They had probably better be sent to General Lee. The indications remain that the enemy design to make their main campaign in this State and against the capital. Our comissioner of exchange, Mr. Ould, who has just returned from a visit of some days to Old Point, states, as received by him from sources he deemed reliable, that the plans of the enemy are to assemble 80,000 or 100,000 men on the Rapidan, under Grant; some 50,000 under Burnside at Urbana on the Rappahannock, and some 10,000 or 15,000 at Old Point and on the Peninsula, and to make simultaneous advance on this city. Numbers may be somewhat exaggerated, but he is confident this is substantially the plan. Grant was certainly at Old Point during his visit, for he saw him, and he believes he was there to arrange and prepare. Is there yet time, supposing this intelligence reliable, to anticipate and frustrate ty decided movements in the West? I fear, in addition no other obstacles which should not exist, there are now supervened, by hard storms, almost insuperable physical difficulties. The suggestion is, however, only for your better judgment to consider.
JAMES A. SEDDON,
Secretary of War.
HDQRS. ARMY OF NORTHERN VIRGINIA, Numbers 26.
April 3, 1864.
I. Paragraph II of General Ordes, Numbers 19, of 1863; paragraph I of General Orders, Numbers 70, of 1863, and circular of the 8th of March from these headquarters are revoked.
II. When a camp is located the brigade inspector and quartermaster will make a thorough inspection of the premises and note the condition of things at the time of the occupation of the groung by the troops. In case of a command less than a brigade, the inspection will be made by the officer in command of the detachment and the quartermaster.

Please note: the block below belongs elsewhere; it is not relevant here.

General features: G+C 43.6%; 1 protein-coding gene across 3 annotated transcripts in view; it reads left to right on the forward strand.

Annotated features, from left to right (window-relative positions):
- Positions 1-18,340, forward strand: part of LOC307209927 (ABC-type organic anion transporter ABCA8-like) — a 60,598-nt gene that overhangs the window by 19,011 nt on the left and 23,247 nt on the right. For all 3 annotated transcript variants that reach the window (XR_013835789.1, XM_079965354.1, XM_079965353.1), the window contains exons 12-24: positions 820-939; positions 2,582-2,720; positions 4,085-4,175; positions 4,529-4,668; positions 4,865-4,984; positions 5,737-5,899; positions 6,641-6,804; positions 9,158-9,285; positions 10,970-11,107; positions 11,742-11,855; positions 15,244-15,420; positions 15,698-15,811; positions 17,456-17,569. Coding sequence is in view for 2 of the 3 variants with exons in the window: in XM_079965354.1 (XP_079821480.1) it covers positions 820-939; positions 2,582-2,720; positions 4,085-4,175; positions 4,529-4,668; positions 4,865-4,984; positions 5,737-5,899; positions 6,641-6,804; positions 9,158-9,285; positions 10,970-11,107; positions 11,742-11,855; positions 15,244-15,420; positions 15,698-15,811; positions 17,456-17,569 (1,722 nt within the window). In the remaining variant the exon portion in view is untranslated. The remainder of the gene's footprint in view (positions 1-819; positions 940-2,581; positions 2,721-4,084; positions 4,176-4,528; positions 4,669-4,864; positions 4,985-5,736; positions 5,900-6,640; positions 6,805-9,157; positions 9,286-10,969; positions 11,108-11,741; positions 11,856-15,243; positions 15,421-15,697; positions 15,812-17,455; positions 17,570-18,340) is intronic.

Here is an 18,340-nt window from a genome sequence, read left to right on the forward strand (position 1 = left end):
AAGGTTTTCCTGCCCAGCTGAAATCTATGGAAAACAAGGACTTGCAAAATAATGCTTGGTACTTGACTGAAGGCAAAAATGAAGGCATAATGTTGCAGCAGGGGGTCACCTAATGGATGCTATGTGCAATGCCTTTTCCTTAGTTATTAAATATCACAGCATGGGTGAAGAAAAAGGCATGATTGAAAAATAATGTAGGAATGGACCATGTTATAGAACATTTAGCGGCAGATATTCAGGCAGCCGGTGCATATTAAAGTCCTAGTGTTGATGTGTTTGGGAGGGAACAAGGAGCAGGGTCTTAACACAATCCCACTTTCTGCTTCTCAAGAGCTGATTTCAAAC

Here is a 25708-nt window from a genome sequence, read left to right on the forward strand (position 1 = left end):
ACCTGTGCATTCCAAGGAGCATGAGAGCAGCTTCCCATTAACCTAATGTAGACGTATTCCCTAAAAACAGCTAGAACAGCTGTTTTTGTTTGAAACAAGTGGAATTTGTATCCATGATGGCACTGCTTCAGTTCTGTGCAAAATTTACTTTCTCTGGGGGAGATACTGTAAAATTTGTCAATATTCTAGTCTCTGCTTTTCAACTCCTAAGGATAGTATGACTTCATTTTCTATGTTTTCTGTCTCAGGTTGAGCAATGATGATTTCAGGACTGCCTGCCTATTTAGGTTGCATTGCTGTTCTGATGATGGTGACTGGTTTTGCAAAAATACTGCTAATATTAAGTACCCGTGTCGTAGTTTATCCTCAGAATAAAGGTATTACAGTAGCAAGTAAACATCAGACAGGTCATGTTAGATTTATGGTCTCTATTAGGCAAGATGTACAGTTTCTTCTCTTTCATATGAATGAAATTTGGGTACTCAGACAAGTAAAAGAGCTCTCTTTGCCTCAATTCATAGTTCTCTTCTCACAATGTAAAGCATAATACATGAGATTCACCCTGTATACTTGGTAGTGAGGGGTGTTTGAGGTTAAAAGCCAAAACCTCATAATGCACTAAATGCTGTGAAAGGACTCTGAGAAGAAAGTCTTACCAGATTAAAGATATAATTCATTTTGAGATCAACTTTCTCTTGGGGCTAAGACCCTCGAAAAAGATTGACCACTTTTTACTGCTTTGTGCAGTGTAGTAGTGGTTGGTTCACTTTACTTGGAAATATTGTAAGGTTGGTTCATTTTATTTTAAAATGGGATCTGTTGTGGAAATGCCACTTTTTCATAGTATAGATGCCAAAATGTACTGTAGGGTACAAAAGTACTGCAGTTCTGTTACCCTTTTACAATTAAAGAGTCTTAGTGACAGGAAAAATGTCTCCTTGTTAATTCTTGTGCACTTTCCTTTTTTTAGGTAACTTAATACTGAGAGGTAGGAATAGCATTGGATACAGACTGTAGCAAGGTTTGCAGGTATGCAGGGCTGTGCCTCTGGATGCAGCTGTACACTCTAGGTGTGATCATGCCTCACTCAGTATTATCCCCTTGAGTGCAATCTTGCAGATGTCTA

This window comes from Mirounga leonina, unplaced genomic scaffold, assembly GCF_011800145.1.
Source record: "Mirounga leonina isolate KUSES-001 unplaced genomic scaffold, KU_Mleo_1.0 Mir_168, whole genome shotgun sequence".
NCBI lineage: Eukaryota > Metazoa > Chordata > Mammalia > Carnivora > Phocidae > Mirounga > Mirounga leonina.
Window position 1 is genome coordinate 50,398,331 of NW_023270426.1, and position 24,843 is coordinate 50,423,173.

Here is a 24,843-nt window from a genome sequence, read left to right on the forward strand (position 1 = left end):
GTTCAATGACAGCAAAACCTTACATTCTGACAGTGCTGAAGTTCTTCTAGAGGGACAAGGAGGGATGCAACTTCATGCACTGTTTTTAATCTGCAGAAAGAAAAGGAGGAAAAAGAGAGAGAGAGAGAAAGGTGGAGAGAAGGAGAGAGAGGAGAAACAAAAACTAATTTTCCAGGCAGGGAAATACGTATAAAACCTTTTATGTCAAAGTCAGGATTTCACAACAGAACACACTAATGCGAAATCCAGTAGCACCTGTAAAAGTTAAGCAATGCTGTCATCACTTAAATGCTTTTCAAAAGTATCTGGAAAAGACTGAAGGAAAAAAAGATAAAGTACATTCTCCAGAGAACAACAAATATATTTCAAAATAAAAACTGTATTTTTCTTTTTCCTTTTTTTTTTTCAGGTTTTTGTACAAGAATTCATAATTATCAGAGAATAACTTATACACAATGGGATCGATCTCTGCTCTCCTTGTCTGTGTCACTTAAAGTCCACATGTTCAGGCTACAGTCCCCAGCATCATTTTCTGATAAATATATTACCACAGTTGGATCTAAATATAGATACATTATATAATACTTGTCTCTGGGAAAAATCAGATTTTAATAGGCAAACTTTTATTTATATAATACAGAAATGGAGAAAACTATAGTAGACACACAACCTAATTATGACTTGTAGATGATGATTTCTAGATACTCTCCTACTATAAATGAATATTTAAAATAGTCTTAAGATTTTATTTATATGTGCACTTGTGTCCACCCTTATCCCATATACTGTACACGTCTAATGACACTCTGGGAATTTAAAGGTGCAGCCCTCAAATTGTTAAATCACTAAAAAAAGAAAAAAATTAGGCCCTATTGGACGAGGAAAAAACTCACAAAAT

III. When a camp is broken up and the ground vacated by the troops (or sooner, if authorized by the general commanding), the officers designated in the preceding paragraph, together with a third party to be selected by the owner of the property or his representative, shall make a second examination of the premises, for the purpose of determining to what extent the property has been injured by the troops camped thereon. In making this assessment the board will report, separately and in duplicate in each case, the injury regarded as necessary for the maintenance and comfmort of the troops, and the damages considered unnecessary and wanton, and not previously embraced in the regular tri-monthly inspection reports, and already paid for; and will designate the portion of the command by which the latter were committed, in order that the amount thereof may be stopped against the pay of those offending. When it is impossible to locate the blame on any particular portion of the command, the amount of damages reported "wanton" will be apportioned among the several regiments or detachments of the whole, in proportion to their respective strength; and when the assessment has received the approval of the general commanding, the quartermasters will collect the quotas from their respective commands and pay the same to the owner of the property or is proper representative, taking his receipt for the same. The officer commanding the brigade or detachment will forward one copy of the report of the assessment, with the owner's receipt for the amount thereof, for transmission to the Quartermaster-General. Upon the